Of course, the other hard part of story writing is deleting, not just small, but even large areas of content.  In 2011 I found out about e-book publishing by way of a one-day free seminar.  By then I had written some short stories as well as a collection of about fifty poems.  I reread my novel, ChaulE, cringed a bit—actually a lot—then did some major editing to make the story more reader friendly.  

My original version was too full of grammatical correctness (people just don’t converse that way) and too many poetic lines (I remember using a whole page of prose to basically say “It was a dark and stormy night.”)  I just had to tell myself that major sacrifices, despite how much work was put into them, have sometimes got to be made.  

You mentioned you also do a series of self-help books with your wife. Could you give us some details about those?

My wife, Jenny, collaborated with me on two self-help e-books.  One of them was Retirement on a Sea Level Budget.  One day in our mid-forties we took a hard look at our economics.  We always paid our bills on time.  Did dinner and movies on weekends.  Took all our yearly vacations.  But how much did we have saved up?  And by the time we’re in our sixties, how exactly will we live?  We figured that if we continued our current middle income lifestyle, we’d never be able to retire—or at least not comfortably.  So we put together some really helpful advice on what we did since that time to achieve our retirement goal.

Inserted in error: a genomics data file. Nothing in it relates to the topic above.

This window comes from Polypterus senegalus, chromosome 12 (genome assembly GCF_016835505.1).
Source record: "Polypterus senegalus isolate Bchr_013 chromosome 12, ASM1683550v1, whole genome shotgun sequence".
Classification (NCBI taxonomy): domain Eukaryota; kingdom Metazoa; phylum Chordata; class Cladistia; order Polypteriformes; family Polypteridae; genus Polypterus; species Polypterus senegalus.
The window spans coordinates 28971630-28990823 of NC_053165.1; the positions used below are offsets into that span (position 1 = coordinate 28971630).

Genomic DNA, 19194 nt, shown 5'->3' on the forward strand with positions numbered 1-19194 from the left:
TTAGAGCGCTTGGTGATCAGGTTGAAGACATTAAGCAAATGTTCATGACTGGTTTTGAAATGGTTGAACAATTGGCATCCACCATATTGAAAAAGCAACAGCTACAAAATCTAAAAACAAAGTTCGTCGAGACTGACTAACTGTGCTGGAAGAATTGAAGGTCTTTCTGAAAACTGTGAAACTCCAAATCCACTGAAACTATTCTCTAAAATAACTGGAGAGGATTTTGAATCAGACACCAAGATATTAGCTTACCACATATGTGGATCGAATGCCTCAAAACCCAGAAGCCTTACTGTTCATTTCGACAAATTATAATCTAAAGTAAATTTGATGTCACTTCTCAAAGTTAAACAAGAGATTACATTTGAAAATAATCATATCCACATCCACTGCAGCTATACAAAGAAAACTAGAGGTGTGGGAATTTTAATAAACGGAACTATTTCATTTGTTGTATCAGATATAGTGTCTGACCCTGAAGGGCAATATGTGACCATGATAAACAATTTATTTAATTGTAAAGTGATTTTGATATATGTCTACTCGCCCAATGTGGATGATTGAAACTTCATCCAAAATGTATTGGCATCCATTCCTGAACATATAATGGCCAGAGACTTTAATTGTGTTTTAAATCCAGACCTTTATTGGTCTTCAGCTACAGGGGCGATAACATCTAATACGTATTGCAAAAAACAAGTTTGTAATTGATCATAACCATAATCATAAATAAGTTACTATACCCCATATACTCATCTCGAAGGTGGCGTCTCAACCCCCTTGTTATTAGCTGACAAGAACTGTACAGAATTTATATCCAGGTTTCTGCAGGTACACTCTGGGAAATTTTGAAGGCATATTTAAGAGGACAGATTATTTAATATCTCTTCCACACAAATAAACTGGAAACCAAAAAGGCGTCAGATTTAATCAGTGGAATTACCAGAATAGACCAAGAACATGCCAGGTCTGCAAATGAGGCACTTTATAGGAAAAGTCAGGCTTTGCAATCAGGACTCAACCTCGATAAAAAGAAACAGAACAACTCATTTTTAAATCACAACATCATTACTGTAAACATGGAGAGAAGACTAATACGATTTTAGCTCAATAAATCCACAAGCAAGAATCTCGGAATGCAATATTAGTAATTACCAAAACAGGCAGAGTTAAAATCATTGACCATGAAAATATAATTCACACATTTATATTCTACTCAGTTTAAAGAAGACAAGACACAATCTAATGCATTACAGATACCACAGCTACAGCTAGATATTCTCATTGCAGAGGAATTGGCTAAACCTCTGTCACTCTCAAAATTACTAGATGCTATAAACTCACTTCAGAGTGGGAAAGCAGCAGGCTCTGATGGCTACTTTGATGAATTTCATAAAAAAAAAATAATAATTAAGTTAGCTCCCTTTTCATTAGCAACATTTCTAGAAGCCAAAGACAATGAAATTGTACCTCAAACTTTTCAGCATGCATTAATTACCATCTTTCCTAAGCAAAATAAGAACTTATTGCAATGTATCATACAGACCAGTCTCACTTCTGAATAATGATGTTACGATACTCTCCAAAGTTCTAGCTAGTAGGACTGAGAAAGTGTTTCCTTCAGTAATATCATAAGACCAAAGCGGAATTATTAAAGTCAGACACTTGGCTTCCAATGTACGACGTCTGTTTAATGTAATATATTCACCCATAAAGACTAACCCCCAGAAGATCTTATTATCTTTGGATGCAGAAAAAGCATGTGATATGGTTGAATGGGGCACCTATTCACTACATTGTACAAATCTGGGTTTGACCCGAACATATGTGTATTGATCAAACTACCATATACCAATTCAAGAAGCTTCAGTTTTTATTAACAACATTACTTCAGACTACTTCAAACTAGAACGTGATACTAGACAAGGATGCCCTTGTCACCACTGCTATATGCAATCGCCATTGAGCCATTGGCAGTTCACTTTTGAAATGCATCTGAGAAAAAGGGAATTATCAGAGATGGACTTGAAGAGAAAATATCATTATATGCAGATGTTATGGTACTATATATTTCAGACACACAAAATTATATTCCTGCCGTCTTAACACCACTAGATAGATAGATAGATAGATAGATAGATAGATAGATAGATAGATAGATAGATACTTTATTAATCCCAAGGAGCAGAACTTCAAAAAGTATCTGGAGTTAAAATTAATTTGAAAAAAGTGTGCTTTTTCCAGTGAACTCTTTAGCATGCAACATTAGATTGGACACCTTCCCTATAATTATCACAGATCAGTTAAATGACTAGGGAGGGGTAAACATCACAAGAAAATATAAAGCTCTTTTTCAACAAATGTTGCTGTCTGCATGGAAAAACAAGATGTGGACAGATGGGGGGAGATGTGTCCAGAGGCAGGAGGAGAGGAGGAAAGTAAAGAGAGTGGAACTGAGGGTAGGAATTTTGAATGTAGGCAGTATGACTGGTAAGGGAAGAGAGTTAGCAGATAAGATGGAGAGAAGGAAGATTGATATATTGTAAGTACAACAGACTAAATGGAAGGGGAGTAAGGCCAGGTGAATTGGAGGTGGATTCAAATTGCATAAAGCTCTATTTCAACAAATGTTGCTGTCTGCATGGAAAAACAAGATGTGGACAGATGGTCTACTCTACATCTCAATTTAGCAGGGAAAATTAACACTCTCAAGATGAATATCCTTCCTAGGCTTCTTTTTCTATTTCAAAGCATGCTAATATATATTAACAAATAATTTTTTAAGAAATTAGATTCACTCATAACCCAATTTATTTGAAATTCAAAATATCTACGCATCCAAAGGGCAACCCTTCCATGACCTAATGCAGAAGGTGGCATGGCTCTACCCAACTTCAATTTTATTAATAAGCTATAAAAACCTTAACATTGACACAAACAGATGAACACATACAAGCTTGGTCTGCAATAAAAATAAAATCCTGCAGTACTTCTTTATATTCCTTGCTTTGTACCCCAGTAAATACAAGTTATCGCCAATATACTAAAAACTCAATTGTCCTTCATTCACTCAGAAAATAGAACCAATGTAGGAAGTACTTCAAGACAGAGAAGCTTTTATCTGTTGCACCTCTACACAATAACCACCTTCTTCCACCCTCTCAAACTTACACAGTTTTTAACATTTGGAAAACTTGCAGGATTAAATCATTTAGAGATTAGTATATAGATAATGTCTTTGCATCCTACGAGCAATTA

Our other book was Going with the Flow: Life’s Triumph over Dementia.  When my brother and sister-in-law on the east coast both lost their jobs, they were stressing hard, both economically and over the care of my 83-year-old mom.  Despite her dementia and other health problems, they found it hard to put her into a nursing home.  But the round-the-clock care was taking a toll on them.  I agreed to have mom come stay with us in California.  I figured it would be easier for us, since I was already retired and home most of the time.  After three months of sleepless nights, Jenny and I knew that mom needed more professional quality care.

This story is about our manner of helping my mom as well as the nursing home staff during our visits—myself on a daily basis, and my wife on weekends.  In the long run, it made everyone’s life—especially my mom’s—much more pleasant and rewarding.

Under his pen name, Aguinaldo has written the following books, which can be found on Amazon and Barnes and Noble websites as e-Books:


A novel—Chaule    A Barbarian Fantasy
Short Stories—Kissers
 White Box
 The Job Interview
            Collection of Poems—When Apricots Had Wings
Using our real names, Jenny and Art Aguinaldo, my wife and I have written:
Retirement on a Sea Level Budget
Going with the Flow: Life’s Triumph over Dementia

2 comments:

My Scene said...

Glad to see you are posting again!